German submarine U-365
|Career (Nazi Germany)|
|Ordered:||20 January 1941|
|Builder:||Flensburger Schiffbau-Gesellschaft, Flensburg|
|Laid down:||21 April 1942|
|Launched:||9 March 1943|
|Commissioned:||8 June 1943|
|Fate:||Sunk, 13 December 1944|
|General characteristics |
|Class and type:||Type VIIC submarine|
|Displacement:||769 tonnes (757 long tons) surfaced
871 t (857 long tons) submerged
|Length:||67.10 m (220 ft 2 in) o/a
50.50 m (165 ft 8 in) pressure hull
|Beam:||6.20 m (20 ft 4 in) o/a
4.70 m (15 ft 5 in) pressure hull
|Height:||9.60 m (31 ft 6 in)|
|Draft:||4.74 m (15 ft 7 in)|
|Installed power:||2,800–3,200 PS (2,100–2,400 kW; 2,800–3,200 bhp) (diesels)
750 PS (550 kW; 740 shp) (electric)
|Propulsion:||2 shafts; 2 × diesel engines
2 × electric motors
|Speed:||17.7 knots (32.8 km/h; 20.4 mph) surfaced
7.6 knots (14.1 km/h; 8.7 mph) submerged
|Range:||8,500 nmi (15,700 km; 9,800 mi) at 10 knots (19 km/h; 12 mph) surfaced
80 nmi (150 km; 92 mi) at 4 knots (7.4 km/h; 4.6 mph) submerged
|Test depth:||230 m (750 ft)
Crush depth: 250–295 m (820–968 ft)
|Complement:||4 officers, 40–56 enlisted|
5th U-boat Flotilla
9th U-boat Flotilla
13th U-boat Flotilla
|Commanders:||Kptlt. Heimar Wedemeyer (8 June 1943 – 17 November 1944)
Kptlt. Diether Todenhagen (18 November – 13 December 1944)
|Victories:||1 commercial vessel sunk of 5,685 GRT
3 military vessels sunk for a total of 2,300 GRT
German submarine U-365 was a Type VIIC U-boat built for Nazi Germany's Kriegsmarine for service during World War II. She served exclusively against the Arctic Convoys from Britain to Murmansk and Archangelsk, principally targeting the Soviet forces which greeted the convoys in the Barents Sea.
The boat was built in Flensburg in 1942 and 1943, U-365 was a Type VIIC U-boat, with five torpedo tubes and a deck gun for smaller targets. She was captained by Kptlt. Heimar Wedemeyer, an efficient if slightly cautious officer, who worked his boat and crew up before being dispatched to the 9th Flotilla based at Bergen, Norway, from which she conducted her first three patrols.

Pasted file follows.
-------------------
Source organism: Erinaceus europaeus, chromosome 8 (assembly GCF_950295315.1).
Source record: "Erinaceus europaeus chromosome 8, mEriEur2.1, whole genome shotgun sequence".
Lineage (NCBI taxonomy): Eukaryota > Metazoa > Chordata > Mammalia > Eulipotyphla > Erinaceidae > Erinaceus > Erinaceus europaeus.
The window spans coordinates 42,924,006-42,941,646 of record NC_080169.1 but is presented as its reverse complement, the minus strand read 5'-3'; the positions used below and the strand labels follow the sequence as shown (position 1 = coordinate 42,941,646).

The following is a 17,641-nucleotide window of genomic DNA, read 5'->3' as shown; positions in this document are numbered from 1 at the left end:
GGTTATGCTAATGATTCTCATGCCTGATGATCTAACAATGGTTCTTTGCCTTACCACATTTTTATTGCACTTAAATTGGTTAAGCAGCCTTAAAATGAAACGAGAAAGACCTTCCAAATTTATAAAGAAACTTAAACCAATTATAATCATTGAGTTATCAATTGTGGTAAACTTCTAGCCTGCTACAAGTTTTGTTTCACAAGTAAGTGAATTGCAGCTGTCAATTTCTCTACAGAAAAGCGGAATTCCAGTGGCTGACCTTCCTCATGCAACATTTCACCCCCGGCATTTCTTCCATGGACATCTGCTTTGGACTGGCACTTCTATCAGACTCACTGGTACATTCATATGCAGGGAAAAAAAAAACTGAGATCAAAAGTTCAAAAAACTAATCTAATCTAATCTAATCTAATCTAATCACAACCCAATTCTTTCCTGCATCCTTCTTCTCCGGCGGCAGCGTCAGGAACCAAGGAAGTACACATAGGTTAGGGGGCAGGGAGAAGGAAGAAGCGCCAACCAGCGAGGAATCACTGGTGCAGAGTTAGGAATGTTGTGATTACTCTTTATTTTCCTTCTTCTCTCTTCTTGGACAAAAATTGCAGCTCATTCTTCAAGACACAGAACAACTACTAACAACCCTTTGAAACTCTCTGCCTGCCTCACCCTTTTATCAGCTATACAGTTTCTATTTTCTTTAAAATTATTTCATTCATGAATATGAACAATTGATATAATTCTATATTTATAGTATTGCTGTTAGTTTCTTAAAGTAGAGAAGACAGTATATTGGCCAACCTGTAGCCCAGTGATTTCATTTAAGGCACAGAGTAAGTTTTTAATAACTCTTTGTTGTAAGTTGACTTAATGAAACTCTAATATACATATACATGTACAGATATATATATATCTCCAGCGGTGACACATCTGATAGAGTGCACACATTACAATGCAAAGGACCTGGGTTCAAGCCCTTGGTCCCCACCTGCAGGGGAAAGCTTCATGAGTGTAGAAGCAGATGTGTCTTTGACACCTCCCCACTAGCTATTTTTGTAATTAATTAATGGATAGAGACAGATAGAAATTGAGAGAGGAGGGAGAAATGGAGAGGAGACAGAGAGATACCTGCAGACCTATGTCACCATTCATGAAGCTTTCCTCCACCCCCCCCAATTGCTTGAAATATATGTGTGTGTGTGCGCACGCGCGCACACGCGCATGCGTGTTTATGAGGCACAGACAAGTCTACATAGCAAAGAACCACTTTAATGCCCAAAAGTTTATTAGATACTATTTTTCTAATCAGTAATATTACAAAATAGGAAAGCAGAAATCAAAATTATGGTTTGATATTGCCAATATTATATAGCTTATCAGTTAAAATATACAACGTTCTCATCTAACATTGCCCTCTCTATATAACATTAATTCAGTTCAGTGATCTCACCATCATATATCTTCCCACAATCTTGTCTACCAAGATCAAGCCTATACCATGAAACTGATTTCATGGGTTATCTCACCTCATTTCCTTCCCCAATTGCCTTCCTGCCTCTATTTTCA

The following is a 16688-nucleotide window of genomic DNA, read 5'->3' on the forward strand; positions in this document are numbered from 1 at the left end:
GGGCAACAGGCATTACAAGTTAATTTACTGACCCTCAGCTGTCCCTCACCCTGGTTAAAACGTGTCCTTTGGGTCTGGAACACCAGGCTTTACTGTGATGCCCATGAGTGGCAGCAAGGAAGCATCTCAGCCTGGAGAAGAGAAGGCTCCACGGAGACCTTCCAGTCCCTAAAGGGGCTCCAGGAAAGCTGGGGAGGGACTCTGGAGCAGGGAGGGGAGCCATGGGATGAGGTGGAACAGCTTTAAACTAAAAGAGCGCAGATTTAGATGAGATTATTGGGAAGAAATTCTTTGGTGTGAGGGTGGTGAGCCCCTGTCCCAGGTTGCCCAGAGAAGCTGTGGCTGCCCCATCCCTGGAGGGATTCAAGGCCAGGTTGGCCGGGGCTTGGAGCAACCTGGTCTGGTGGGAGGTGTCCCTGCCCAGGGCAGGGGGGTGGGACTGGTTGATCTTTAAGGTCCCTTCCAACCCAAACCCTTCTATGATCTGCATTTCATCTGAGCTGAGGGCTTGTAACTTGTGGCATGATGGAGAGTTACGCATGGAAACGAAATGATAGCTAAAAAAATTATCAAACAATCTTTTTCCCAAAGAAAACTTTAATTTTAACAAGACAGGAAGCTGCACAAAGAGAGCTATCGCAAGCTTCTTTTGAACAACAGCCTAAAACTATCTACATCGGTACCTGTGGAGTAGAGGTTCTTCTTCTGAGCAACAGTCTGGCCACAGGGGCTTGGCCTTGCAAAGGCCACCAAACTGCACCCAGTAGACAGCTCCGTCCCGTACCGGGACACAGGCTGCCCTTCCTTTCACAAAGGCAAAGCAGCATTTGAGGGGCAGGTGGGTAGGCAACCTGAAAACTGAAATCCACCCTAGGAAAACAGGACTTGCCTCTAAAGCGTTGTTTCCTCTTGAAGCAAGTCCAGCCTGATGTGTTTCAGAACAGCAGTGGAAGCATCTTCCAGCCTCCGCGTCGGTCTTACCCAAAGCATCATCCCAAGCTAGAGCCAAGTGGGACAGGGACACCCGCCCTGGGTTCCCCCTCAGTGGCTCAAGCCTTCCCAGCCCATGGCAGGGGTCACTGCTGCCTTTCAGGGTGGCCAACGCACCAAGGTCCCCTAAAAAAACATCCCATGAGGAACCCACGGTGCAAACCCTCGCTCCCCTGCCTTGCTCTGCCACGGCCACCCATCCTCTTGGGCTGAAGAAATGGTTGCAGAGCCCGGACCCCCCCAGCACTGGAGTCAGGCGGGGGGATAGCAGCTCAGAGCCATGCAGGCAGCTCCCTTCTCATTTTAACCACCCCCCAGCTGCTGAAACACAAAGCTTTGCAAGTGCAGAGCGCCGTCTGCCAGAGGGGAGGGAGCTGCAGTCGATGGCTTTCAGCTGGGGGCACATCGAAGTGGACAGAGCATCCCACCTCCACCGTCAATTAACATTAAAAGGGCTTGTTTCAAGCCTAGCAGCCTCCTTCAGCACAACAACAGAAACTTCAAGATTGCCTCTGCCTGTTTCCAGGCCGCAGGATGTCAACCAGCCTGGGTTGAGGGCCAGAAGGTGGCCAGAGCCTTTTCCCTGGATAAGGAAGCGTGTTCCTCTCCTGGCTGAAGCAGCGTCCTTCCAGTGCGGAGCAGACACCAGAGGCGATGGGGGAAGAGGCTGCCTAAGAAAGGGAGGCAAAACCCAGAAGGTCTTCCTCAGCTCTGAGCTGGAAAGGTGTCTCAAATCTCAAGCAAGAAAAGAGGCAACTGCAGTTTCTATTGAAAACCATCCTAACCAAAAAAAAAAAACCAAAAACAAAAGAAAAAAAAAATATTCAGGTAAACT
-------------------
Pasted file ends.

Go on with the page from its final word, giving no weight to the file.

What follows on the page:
U-365 's early operations were in support of clandestine operations in the North Sea and Arctic Ocean, in the course of which she saw no action against Allied shipping or positions. Not until her fifth patrol, following a shift in patrol zones to the frozen seas around Novaya Zemlya and transfer to the 13th U-boat Flotilla, that U-365 experienced success. In this region, on the 12 August, the boat spotted a small Soviet convoy and in rapid order sank a 5,000-ton freighter and the two 600-ton minesweepers intended to protect it.
However, due to the remoteness of the U-365 's patrol zones, the cautiousness of her commander and the efficiency of Allied submarine defences by the autumn of 1944, Wedemeyer was unable to score another victory for his boat in the next two patrols, and was eventually replaced by Kptlt. Diether Todenhagen, who had previously served on the enormously successful U-48, and had a reputation as an aggressive submariner. This seemed deserved as on his first patrol, on the 6 December, he sank the tiny Soviet patrol ship BO-2 in the Barents Sea. This was followed five days later with a determined attack on an Allied convoy in which the British destroyer HMS Cassandra was seriously damaged. However, in orchestrating the attack the U-boat's position was revealed, and just two days later two Fairey Swordfish aircraft from 813 Squadron flying from the escort carrier HMS Campania spotted the submarine and sank her near the Lofoten Islands with bombs. All 50 of the U-boat's crew perished in the wreck.
U-365 took part in six wolfpacks, namely.
- Trutz (28 June – 10 July 1944)
- Greif (5–18 August 1944)
- Zorn (29 September – 1 October 1944)
- Grimm (1–2 October 1944)
- Panther (18 October – 8 November 1944)
- Stier (25 November – 13 December 1944)
Summary of raiding career
|12 August 1944||Marina Raskova||Soviet Union||5,685||Sunk|
|12 August 1944||T-118||Soviet Navy||625||Sunk|
|12 August 1944||T-114||Soviet Navy||625||Sunk|
|6 December 1944||BO-2||Soviet Navy||240||Sunk|
|1 April 1944||HMS Cassandra||Royal Navy||1,710||Damaged|
- Gröner 1985, pp. 72-74.
- Busch, Rainer; Röll, Hans-Joachim (1999). Deutsche U-Boot-Verluste von September 1939 bis Mai 1945. Der U-Boot-Krieg (in German) IV (Hamburg, Berlin, Bonn: Mittler). ISBN 3-8132-0514-2.
- Gröner, Erich (1985). U-Boote, Hilfskreuzer, Minenschiffe, Netzleger, Sperrbrecher. Die deutschen Kriegsschiffe 1815-1945 (in German) III (Koblenz: Bernard & Graefe). ISBN 3-7637-4802-4.
- Sharpe, Peter (1998). U-Boat Fact File. Great Britain: Midland Publishing. ISBN 1-85780-072-9.
- Helgason, Guðmundur. "The Type VIIC boat U-365". German U-boats of WWII - uboat.net. Retrieved 26 December 2014.
- Hofmann, Markus. "U 365". Deutsche U-Boote 1935-1945 - u-boot-archiv.de (in German). Retrieved 26 December 2014.